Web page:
The Small Giants Community (SGC) is a unique group of entrepreneurs from various companies who share the values as advocated in Bo Burlingham’s book, Small Giants. Last year’s Small Giants International Summit was held in Konstanz, Germany, and SGC member and event host Sue Barry provided an incredible background for the successful business conference. This year’s SGC Summit met in the financial district of San Francisco. Fellow SGC members from Romania, France, Germany, Brazil, and Canada—and half of Ann Arbor Michigan’s business community—were in attendance, and the renewal of old friendships raised the temperature of the lobby.
The members of the SGC share the same values and ethics and understand the importance of human capital in their organizations. They realize that improving the position of all stakeholders will result in the improved value of the shareholders and that sharing this common ground allows for a faster bonding. Personally, I am a huge proponent of the Small Giants Community, as well as the culmination of what all members represent at their once a year International Summit. The Summit allows all of these great business people to interact with event attendees in ways others simply don’t. Additionally, the speakers and guests open up to attendees and fellow speakers for extended periods of time with an honesty that is unrivaled.
Joining us this year were Katie Sowa and Mike Luchies from the Collegiate Entrepreneurs Organization. Also in attendance were Amber Johnson, Jim Ludema (Ph.D.), and Kevin Lynch (Ph.D.), members of the Center for Value Driven Leadership from Benedictine University. I hope that a pathway from college entrepreneurship classes to job producing entrepreneurs will grow through entanglement such as this.
During the conference, we Tweeted some of the key elements, but these are the ones that have made lasting impression and points that I would like to reiterate. I hope that you will view these points as central to successful business as I do.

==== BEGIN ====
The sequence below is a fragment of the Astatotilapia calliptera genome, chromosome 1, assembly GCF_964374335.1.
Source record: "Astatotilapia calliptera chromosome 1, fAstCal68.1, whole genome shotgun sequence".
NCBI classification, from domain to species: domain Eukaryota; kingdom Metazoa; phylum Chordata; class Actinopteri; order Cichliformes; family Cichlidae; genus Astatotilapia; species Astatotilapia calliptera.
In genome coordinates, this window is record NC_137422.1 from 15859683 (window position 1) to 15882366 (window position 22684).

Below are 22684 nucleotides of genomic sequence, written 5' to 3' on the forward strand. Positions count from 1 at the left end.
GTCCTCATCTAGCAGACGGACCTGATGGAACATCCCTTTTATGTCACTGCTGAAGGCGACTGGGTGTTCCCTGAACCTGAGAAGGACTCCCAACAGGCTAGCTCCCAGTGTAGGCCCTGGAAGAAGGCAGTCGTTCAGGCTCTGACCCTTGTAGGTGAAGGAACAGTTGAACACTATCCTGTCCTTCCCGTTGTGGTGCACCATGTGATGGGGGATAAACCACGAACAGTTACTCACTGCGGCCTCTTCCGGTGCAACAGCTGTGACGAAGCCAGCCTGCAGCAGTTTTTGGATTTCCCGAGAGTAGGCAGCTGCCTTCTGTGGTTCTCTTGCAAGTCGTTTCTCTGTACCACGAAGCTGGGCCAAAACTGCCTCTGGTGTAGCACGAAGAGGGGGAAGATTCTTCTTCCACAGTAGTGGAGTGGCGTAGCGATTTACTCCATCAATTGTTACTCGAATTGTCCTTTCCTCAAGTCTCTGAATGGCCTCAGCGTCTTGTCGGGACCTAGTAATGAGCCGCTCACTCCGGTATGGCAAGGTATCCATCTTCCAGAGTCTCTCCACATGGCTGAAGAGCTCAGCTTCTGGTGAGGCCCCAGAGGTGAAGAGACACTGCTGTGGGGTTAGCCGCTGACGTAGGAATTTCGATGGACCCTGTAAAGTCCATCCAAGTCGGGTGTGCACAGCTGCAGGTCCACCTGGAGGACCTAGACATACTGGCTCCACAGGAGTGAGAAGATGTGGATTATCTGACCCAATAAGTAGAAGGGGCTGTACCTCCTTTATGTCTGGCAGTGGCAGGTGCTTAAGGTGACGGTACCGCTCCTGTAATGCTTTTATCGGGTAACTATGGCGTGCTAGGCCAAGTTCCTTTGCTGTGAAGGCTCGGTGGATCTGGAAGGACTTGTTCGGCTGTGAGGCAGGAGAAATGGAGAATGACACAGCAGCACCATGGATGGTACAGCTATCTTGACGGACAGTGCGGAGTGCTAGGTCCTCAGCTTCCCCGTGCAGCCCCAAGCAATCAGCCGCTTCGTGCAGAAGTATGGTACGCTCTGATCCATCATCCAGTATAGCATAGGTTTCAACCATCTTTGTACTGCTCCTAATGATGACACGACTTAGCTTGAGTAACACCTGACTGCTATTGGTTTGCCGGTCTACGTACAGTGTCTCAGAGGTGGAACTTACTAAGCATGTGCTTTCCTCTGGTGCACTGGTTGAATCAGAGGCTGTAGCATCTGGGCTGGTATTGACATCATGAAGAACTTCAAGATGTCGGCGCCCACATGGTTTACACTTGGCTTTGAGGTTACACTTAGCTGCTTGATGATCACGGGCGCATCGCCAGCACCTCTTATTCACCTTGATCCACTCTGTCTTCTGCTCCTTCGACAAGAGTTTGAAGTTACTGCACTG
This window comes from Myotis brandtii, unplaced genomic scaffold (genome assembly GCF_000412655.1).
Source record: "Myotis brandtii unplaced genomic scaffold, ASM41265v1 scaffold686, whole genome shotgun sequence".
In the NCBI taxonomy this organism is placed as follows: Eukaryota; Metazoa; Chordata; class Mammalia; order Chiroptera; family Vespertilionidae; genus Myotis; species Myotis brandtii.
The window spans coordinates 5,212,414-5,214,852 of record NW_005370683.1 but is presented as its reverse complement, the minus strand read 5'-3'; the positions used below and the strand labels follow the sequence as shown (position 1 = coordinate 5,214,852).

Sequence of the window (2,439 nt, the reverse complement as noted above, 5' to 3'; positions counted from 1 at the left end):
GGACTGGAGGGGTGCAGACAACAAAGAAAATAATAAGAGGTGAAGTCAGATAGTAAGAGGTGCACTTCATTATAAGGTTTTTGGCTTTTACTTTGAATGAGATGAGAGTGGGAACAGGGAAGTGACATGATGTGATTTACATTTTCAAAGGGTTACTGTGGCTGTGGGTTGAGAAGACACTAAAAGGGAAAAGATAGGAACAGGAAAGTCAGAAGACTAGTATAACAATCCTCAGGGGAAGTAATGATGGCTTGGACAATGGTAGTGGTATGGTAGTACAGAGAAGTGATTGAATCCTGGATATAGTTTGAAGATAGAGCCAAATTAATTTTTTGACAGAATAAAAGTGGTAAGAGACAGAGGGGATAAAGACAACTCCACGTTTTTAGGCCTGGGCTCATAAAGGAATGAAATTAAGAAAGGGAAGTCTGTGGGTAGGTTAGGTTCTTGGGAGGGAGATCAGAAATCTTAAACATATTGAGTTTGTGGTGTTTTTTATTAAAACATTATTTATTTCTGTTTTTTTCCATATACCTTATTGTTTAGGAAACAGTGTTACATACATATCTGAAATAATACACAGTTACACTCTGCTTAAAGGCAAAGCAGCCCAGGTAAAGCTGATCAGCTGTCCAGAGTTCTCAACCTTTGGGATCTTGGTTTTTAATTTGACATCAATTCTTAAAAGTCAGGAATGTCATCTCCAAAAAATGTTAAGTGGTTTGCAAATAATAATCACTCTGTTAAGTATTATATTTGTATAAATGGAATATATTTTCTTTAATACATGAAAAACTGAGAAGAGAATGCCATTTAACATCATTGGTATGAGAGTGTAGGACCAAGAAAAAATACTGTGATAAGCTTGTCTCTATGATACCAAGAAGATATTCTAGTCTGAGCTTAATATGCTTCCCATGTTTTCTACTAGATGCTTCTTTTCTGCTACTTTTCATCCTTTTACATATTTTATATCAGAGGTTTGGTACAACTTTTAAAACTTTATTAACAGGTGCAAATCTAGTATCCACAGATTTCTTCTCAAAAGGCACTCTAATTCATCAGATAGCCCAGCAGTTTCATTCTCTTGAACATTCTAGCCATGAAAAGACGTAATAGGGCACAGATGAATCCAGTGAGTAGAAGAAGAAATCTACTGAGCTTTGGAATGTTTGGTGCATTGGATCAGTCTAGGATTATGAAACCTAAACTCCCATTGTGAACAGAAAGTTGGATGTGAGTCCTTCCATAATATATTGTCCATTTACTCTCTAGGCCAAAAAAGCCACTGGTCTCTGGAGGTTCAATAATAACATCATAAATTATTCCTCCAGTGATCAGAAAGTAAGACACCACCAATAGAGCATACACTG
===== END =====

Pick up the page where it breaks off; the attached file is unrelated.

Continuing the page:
- Kevin Pettersen of Tesera Systems, Canada, told us to use collaborative business relationships to conquer opportunities that may be just “one timers.” He advocates the need to build transformational relationships with strategic partners that are based on common culture, and of course, ability.
- Tim Hobbs of Data Connect Corporation, Colorado—a first time attendee—commented on how refreshing it was to be surrounded with people of high moral character who were also great business leaders.
- Jean Moncrieff of Emerge Group, South Africa—my tablemate during last year’s conference—explained how he followed the collaborative business model, as described by Kevin Pettersen, and had engaged in a joint venture with Tim Hobbs.
- Chip Conley, author of the several books including Peak and founder of Jole de Vivre, discussed the pain he went through as his hotel business grew. He had made the transition from entrepreneur to CEO, and that transition almost killed him. He is removing himself from the CEO portion of business and returning to writing and speaking. He is a great speaker.
- Ari Weinzweig, author of several books including my favorite—Zingerman’s Guide to Good Leading, Part 1: A Lapsed Anarchist’s Approach to Building a Great Business—as well as co-owner of Zingerman’s Family of Businesses in Ann Arbor, Michigan, spoke about the value of having every member of an organization write their personal career vision. This practice has led to several staff members expressing interest in becoming partners and then actually becoming partners. That has led me—and no doubt others, as well—to reflect: Do I know my staff’s vision?